Updated Mon, Oct 7, 2013 10:31 am
Troopers with the Ohio State Highway Patrol wasted little time handing out the first speeding ticket on the new Nelsonville Bypass when it opened Tuesday, needing less than five minutes to do so. More than 20 citations were issues within a five-hour time period whereas Nelsonville police have yet to issue a moving violation through town since the bypass opened.
The inaugural speeding ticket was issued quickly to one driver on the new Route 33 Nelsonville bypass.
“It was approximately two minutes after the bypass opened,” said Highway Patrol Sgt. Christopher Davis.
The trooper that led the first pack of cars onto the eastbound lanes of the bypass didn’t even make it off the new road before issuing the christening speeding ticket.
From 3 p.m. to 7:30 p.m on Tuesday, the patrol issued 23 citations on the new bypass. The first citation came between the south end of the construction that continues on the road and mile marker 15 in Hocking County.
“I’m not really surprised, and we may see it pick up even more because a lot of cars were going under the speed limit the first day,” Davis said.
Troopers kept a close watch on the bypass when it opened and have since integrated its patrol into their normal routine. Speeds recorded by vehicles on the new road ranged from those traveling slower than the posted 70 mph limit to a maximum of 89 mph.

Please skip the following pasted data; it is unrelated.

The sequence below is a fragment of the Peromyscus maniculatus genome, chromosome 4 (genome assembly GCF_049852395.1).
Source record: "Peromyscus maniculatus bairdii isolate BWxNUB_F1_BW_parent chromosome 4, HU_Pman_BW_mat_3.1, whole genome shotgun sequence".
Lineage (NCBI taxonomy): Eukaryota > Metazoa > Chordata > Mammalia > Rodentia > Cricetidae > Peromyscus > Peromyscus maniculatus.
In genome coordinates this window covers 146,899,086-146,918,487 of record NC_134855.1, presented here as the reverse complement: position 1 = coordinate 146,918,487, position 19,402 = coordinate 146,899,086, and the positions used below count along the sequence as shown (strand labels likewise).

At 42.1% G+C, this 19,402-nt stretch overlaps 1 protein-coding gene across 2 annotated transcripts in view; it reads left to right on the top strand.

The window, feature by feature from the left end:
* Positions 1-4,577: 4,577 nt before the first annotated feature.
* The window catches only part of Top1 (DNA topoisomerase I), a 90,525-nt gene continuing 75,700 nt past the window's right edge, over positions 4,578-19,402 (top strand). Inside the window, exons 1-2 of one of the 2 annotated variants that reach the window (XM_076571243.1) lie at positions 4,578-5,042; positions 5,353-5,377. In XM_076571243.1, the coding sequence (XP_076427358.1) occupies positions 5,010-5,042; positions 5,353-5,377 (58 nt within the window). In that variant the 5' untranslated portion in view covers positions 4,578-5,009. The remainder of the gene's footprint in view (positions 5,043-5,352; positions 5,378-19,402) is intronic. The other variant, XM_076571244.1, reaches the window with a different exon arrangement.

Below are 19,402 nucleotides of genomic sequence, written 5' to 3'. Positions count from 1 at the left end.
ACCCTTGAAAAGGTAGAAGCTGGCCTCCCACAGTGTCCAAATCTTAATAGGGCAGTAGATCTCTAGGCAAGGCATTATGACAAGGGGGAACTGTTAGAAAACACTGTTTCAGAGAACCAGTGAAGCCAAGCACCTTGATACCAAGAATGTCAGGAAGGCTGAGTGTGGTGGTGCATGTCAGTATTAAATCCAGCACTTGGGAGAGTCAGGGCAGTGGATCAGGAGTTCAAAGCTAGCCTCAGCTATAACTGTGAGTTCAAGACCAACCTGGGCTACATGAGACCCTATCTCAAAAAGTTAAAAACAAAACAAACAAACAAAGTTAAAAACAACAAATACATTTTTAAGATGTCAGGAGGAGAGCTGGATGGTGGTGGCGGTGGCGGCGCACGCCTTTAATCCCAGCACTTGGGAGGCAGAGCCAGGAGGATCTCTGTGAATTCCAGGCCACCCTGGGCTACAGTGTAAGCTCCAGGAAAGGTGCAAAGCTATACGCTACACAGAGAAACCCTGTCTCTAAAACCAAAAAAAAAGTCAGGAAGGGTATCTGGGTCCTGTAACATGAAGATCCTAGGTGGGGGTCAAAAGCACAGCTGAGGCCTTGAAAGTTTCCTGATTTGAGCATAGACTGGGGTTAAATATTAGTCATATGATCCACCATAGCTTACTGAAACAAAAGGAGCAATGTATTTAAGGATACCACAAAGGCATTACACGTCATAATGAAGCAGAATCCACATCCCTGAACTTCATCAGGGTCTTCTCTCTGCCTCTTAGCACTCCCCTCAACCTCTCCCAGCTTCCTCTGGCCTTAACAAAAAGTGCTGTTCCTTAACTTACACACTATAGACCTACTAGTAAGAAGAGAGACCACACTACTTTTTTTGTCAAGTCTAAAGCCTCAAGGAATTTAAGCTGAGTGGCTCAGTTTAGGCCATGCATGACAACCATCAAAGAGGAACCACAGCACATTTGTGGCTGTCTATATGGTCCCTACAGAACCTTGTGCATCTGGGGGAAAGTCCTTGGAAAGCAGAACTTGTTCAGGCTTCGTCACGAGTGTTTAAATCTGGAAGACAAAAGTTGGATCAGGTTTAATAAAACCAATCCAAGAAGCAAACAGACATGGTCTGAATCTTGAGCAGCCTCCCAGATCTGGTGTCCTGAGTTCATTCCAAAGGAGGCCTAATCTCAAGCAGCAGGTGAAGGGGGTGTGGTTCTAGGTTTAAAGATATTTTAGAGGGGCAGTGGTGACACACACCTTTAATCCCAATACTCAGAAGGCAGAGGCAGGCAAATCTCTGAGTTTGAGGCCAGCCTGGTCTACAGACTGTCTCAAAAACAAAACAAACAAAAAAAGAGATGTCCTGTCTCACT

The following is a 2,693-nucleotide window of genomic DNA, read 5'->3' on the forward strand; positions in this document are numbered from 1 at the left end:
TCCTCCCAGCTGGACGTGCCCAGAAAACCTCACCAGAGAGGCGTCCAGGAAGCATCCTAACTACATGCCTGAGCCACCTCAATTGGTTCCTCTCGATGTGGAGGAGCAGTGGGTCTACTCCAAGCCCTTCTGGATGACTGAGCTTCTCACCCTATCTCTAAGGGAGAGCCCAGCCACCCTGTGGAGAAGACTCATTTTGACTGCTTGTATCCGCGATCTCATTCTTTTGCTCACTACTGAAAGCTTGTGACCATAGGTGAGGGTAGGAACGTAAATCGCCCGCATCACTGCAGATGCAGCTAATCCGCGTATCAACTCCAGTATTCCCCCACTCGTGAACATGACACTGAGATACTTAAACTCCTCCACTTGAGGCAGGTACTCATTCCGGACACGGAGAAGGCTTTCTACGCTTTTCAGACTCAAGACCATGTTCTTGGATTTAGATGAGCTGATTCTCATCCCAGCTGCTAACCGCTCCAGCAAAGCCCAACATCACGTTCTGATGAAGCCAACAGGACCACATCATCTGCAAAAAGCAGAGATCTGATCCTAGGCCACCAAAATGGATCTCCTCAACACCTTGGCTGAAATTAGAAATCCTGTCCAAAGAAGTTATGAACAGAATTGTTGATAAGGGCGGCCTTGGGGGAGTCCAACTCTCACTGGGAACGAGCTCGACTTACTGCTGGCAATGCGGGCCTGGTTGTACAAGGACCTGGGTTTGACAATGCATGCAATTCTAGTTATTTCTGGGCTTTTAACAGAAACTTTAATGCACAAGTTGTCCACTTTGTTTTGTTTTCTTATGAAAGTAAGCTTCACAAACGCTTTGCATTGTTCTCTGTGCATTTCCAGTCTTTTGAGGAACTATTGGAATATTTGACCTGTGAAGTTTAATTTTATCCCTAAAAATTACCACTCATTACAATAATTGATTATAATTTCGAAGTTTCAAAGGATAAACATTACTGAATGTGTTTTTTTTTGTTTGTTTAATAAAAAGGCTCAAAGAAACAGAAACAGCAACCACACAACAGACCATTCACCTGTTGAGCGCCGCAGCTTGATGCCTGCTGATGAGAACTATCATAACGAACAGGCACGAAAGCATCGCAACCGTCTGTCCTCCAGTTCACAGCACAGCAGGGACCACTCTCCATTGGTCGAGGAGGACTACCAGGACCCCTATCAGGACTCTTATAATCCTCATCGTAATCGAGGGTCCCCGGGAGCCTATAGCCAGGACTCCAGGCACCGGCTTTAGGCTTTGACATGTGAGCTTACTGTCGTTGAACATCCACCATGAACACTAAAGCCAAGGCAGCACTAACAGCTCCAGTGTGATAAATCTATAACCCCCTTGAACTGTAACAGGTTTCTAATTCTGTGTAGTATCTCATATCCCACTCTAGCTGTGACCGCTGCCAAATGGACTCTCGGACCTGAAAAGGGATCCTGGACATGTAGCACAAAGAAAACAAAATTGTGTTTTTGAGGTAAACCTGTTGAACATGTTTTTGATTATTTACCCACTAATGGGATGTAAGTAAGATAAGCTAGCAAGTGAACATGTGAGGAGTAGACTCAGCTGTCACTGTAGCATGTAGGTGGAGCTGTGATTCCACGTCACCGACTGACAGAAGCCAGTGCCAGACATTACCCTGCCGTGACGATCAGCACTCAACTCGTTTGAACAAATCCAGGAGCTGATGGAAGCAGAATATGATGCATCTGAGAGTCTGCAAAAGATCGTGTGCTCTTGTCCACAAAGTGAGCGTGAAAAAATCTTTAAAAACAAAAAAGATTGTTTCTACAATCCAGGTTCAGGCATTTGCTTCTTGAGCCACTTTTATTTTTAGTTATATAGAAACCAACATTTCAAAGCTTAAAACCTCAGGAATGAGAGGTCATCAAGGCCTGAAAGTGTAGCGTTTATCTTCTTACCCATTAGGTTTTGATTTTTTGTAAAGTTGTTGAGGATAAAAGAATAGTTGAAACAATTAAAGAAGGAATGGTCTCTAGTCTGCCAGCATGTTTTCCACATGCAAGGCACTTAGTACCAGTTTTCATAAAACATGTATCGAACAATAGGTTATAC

“It’s just something they have to learn, it’s going to be an adjustment,” said Lt. George Harlow. “But we’re not going to patrol it more than any other road, it’s just a part of our system now.”
On what is now Old Route 33, traffic has been considerably slower, with police needing less and less time on the roads to catch speeders.
“Since (the bypass) opened, we haven’t had any moving violations,” said Nelsonville Police Department Chief Jason Wallace.
The traffic changes will give the department more time to focus on crime deterrence in the area, Wallace said. While there are concerns about businesses on the road, for law enforcement, the bypass is being seen as a positive.
Of the traffic stops those first few hours, two citations were issued for seat belt violations and one was given to a commercial vehicle. Seven warnings were given during the time period.
“I wouldn’t call it an inordinate amount,” Harlow said. “Things are really going smoothly.”
Since the first day, numbers have slowed down, with a total of 27 tickets as of 8 a.m. Friday morning. According to Harlow, a total of 50 vehicles have been stopped on the road.
Harlow said the patrol would be keeping an eye on the area west of Movies 10, where the speed limit goes from 70 mph to 50 mph.
“We just want to make sure everyone is aware of that change and watching carefully,” Harlow said.